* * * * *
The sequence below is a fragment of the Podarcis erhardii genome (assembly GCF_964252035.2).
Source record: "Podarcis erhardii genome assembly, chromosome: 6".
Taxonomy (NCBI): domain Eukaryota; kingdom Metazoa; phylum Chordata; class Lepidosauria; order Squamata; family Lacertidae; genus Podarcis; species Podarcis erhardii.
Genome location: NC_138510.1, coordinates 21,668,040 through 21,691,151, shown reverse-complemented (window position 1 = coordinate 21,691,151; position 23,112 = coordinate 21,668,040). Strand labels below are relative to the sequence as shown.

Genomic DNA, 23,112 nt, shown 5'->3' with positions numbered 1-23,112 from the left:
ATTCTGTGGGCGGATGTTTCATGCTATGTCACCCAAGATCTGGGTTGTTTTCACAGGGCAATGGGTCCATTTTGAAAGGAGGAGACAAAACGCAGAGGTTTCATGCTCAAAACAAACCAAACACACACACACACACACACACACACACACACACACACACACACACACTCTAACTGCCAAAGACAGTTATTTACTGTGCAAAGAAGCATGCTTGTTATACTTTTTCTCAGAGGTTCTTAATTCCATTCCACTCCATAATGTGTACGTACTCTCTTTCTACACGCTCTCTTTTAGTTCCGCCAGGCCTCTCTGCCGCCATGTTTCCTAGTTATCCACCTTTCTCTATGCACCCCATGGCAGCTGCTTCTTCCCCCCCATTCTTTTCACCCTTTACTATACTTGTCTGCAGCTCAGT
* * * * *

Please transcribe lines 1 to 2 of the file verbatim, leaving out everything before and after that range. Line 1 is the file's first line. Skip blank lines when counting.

The sequence below is a fragment of the Podarcis erhardii genome (assembly GCF_964252035.2).
Source record: "Podarcis erhardii genome assembly, chromosome: 6".